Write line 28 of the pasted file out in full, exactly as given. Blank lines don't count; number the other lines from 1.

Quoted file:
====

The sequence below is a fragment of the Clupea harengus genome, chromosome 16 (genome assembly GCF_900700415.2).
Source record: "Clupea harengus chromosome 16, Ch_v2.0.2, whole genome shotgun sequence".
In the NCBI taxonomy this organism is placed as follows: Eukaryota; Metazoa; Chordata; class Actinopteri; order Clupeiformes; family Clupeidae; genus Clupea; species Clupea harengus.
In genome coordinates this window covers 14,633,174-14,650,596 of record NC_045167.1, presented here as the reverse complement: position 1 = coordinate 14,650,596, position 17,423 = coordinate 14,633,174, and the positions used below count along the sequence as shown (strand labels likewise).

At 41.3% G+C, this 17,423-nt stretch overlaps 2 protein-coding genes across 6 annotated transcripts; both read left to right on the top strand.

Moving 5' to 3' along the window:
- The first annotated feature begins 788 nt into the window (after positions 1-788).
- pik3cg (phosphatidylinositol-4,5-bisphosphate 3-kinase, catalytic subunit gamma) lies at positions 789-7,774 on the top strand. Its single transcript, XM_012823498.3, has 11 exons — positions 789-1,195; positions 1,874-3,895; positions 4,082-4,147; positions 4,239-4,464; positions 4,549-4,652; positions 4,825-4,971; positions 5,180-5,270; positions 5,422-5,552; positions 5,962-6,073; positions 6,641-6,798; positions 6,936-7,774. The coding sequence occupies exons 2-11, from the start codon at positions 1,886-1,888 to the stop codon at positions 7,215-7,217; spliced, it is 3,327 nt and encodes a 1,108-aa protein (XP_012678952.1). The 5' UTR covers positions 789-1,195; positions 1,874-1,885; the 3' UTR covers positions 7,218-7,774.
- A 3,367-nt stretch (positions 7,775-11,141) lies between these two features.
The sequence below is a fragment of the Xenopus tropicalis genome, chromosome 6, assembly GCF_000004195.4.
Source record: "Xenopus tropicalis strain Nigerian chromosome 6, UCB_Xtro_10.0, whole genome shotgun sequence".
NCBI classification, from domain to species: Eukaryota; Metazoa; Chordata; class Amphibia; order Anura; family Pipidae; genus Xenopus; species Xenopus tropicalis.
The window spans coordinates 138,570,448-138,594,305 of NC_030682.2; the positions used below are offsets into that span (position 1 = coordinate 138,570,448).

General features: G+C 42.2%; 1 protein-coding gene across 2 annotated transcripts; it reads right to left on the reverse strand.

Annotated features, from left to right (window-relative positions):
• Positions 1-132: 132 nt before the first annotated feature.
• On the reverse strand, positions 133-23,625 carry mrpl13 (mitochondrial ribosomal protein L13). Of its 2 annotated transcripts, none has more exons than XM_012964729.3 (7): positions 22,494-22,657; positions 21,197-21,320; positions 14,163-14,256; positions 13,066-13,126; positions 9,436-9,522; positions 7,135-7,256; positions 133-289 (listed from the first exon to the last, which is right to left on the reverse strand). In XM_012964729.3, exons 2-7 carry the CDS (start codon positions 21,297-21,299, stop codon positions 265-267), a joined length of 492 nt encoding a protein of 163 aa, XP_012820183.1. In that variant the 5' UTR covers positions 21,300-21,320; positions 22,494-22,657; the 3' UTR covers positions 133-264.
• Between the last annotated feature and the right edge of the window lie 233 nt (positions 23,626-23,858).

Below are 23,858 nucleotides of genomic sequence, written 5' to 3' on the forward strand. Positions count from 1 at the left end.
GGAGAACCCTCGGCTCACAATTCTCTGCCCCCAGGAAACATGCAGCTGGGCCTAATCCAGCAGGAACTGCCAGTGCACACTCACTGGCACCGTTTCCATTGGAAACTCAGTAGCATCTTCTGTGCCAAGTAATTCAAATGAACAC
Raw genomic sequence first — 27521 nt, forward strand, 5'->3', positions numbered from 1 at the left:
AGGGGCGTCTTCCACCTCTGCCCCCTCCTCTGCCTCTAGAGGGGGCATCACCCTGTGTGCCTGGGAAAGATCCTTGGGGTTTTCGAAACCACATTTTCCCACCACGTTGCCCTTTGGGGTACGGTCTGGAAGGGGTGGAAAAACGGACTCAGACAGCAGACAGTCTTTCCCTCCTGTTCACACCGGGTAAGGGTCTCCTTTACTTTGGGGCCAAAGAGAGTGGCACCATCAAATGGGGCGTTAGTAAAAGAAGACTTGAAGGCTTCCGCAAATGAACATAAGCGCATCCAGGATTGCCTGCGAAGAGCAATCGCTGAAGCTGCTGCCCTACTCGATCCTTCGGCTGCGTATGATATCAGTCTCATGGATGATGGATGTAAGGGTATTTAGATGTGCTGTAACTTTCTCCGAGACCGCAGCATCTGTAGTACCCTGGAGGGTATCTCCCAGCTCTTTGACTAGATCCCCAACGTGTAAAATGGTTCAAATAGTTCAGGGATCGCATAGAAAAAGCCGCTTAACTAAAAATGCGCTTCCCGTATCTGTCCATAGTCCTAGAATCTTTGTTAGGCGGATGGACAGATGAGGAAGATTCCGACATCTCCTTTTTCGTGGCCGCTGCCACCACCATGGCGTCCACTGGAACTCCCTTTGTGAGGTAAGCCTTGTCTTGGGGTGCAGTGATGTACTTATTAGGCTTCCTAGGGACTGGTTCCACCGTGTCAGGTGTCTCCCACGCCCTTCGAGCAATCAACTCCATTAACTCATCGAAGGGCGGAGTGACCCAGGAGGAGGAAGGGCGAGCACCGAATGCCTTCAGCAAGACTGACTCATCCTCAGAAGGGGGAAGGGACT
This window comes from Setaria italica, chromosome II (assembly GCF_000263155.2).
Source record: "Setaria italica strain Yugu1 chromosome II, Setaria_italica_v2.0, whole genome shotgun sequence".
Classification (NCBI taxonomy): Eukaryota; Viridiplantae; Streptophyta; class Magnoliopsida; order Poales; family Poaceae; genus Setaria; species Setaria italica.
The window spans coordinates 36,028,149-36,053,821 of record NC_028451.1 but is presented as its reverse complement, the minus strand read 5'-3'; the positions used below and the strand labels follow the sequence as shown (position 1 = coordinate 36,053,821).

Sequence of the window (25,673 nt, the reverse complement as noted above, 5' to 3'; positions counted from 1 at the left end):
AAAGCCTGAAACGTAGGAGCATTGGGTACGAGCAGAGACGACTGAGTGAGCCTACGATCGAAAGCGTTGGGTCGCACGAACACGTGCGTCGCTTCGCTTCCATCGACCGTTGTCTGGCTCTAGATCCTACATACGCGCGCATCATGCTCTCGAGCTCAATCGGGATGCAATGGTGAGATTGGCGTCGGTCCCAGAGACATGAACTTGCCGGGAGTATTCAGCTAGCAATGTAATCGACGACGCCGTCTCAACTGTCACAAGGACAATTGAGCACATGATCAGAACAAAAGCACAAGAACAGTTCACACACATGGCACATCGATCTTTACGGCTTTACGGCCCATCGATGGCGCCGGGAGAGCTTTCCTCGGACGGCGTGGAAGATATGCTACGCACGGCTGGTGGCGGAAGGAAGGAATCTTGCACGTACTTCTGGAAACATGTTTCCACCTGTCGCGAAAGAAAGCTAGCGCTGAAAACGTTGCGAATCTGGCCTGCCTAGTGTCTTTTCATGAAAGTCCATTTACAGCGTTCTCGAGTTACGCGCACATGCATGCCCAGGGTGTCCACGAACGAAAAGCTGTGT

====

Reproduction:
AAAGCCTGAAACGTAGGAGCATTGGGTACGAGCAGAGACGACTGAGTGAGCCTACGATCGAAAGCGTTGGGTCGCACGAACACGTGCGTCGCTTCGCTTCCATCGACCGTTGTCTGGCTCTAGATCCTACATACGCGCGCATCATGCTCTCGAGCTCAATCGGGATGCAATGGTGAGATTGGCGTCGGTCCCAGAGACATGAACTTGCCGGGAGTATTCAGCTAGCAATGTAATCGACGACGCCGTCTCAACTGTCACAAGGACAATTGAGCACATGATCAGAACAAAAGCACAAGAACAGTTCACACACATGGCACATCGATCTTTACGGCTTTACGGCCCATCGATGGCGCCGGGAGAGCTTTCCTCGGACGGCGTGGAAGATATGCTACGCACGGCTGGTGGCGGAAGGAAGGAATCTTGCACGTACTTCTGGAAACATGTTTCCACCTGTCGCGAAAGAAAGCTAGCGCTGAAAACGTTGCGAATCTGGCCTGCCTAGTGTCTTTTCATGAAAGTCCATTTACAGCGTTCTCGAGTTACGCGCACATGCATGCCCAGGGTGTCCACGAACGAAAAGCTGTGT